It's not all introspection and married-people angst. The secondary players in Georgie's life (her mom, stepdad, sister, close friend and writing partner, daughters, and more) don't seem to have any idea that they're secondary, because Rainbow doesn't ever treat them that way. And of course there's playful banter. Of course there is.
"She reclaimed her virginity?"
 "Leave it, Georgie. She can do whatever she wants with her virginity."
"Right," Georgie said, nodding her head. "Right . . . It doesn't sound like such a bad idea, actually. Maybe I'll reclaim mine before you come back. In the name of Queen Elizabeth."
Subliminal messages in the Harry Potter books, obvs.

Saturday, September 6, 2014

The Martian, or Tony Stark Goes to Mars

I don't have a brain wired for scientific reasoning, but I'm endlessly fascinated by people who understand science and can explain it to me in a way that makes me almost think I can understand it, too. I put them in the same category as those individuals who roughhouse with wild hyenas.

Science, like hyenas, can never be tamed.

The six crewmates of Ares 3 are caught in a serious windstorm (sustained gusts of about 110 mph) on Sol 6 of their scientific mission to Mars. They’re forced to scrub the whole mission and flee the planet as the wind makes serious moves toward tipping the MAV (i.e., the Mars ascent vehicle, their only ticket off that godforsaken rock). As they’re shuffling their blind way toward the MAV, through the whipping wind and dust, Mark Watney (specialties: mechanical engineering and botany) is impaled by a wind-borne antenna and swept far away from the group. Presumed dead by his crew (and reasonably so), he's ultimately abandoned on Mars. The ensuing story is something like Castaway without the coconuts.
If the oxygenator breaks down, I’ll suffocate. If the water reclaimer breaks down, I’ll die of thirst. If the Hab breaches, I’ll just kind of explode. If none of those things happen, I’ll eventually run out of food and starve to death.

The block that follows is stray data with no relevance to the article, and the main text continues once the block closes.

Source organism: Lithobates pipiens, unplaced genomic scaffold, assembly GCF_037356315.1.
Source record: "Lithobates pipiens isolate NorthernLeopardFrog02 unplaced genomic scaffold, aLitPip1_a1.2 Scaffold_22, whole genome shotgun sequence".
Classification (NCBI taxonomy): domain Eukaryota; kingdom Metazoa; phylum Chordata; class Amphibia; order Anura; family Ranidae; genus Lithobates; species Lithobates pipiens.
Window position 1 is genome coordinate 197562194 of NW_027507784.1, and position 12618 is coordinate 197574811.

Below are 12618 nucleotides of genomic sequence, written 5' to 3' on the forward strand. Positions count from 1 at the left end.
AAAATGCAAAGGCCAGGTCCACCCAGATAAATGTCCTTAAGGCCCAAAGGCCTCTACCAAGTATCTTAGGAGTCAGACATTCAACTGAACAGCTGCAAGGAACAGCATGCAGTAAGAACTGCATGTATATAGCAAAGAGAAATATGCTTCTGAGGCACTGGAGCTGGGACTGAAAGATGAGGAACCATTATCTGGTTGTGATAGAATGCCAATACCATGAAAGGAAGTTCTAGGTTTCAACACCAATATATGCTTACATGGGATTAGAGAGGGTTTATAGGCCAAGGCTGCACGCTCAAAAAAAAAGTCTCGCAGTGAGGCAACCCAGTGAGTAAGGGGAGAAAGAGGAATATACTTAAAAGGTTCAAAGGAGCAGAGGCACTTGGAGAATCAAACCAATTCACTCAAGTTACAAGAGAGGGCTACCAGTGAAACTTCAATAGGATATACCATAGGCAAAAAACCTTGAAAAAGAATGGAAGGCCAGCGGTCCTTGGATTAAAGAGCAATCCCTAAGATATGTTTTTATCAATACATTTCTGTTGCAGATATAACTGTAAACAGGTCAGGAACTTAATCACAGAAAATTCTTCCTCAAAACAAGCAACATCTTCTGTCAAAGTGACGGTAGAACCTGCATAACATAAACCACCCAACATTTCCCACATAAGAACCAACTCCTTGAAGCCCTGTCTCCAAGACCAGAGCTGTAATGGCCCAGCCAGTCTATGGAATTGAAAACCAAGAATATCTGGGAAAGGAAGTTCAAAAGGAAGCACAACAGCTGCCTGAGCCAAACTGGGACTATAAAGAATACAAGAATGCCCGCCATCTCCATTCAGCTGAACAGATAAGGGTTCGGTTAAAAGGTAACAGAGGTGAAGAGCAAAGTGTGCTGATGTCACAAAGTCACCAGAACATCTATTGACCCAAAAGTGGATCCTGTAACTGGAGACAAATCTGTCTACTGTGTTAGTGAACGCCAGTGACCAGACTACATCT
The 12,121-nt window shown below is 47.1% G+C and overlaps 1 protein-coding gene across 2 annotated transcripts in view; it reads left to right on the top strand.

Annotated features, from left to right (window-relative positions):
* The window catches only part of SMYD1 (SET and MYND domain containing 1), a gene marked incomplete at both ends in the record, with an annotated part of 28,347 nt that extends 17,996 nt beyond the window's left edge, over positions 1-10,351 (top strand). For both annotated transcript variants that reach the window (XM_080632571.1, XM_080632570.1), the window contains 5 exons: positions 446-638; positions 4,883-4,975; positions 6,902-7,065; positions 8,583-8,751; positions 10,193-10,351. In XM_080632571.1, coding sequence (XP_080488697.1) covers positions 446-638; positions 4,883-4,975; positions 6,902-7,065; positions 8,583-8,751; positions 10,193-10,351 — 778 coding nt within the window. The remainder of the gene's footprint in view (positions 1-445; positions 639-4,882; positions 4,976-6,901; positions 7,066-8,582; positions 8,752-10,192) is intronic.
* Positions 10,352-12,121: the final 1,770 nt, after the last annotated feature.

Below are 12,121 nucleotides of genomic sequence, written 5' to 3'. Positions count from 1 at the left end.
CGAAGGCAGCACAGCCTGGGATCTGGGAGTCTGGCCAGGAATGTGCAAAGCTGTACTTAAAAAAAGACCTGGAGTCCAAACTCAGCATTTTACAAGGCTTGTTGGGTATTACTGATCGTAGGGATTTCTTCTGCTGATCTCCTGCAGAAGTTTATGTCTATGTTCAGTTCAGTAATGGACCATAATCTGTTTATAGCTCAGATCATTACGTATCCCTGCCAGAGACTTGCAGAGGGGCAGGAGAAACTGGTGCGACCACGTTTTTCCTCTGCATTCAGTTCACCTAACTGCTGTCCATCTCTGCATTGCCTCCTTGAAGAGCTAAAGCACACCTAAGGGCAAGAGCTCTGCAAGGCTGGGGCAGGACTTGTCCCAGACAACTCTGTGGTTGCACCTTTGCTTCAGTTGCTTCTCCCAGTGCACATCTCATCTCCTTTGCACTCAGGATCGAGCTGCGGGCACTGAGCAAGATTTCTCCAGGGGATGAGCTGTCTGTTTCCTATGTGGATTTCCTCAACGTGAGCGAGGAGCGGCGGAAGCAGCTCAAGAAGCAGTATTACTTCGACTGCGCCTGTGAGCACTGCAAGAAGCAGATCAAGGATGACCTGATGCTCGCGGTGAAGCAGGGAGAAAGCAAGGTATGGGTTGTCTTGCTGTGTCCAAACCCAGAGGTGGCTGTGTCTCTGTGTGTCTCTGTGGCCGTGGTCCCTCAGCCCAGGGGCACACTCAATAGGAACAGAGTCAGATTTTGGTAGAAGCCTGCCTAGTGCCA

So yeah. I’m f*****.
As Mark applies his wits and expertise toward the end goal of not becoming dead, he walks us through his adventures and misadventures via logs. He explains his methods in what should be an irritating amount of detail but is not, because tell me more about how you separated pure hydrogen from rocket fuel and then used it to make water and also how you took that whoozit and connected it to this whatsit to create an even handier doodad.

This is a literal fight for survival from beginning to end, and it's an incredibly tense read. It would be much less enjoyable without the levity that Andy Weil (through Mark) brings to every page (let's hope Ridley Scott doesn't run the movie adaptation through his Ultra-Serious Doom Machininator™ and squeeze all the humor out). It's a rare variety of person who can keep the jokes coming while alone on a barren planet that is actively trying to pop him like a blood-filled balloon—which kind of reminds me of this other guy I know.
“I admit it’s fatally dangerous,” Watney said.
“But consider this: I’d get to fly around like Iron Man.”

One more thing: That crew of six people? TWO of them are women. That is one more than the absolute bare minimum, which means this book about a to-this-day overwhelmingly male-dominated profession that centers on a white man stuck on Mars alone passes the Bechdel test with flying colors. All arguments against including real women in sci-fi are invalid for all time.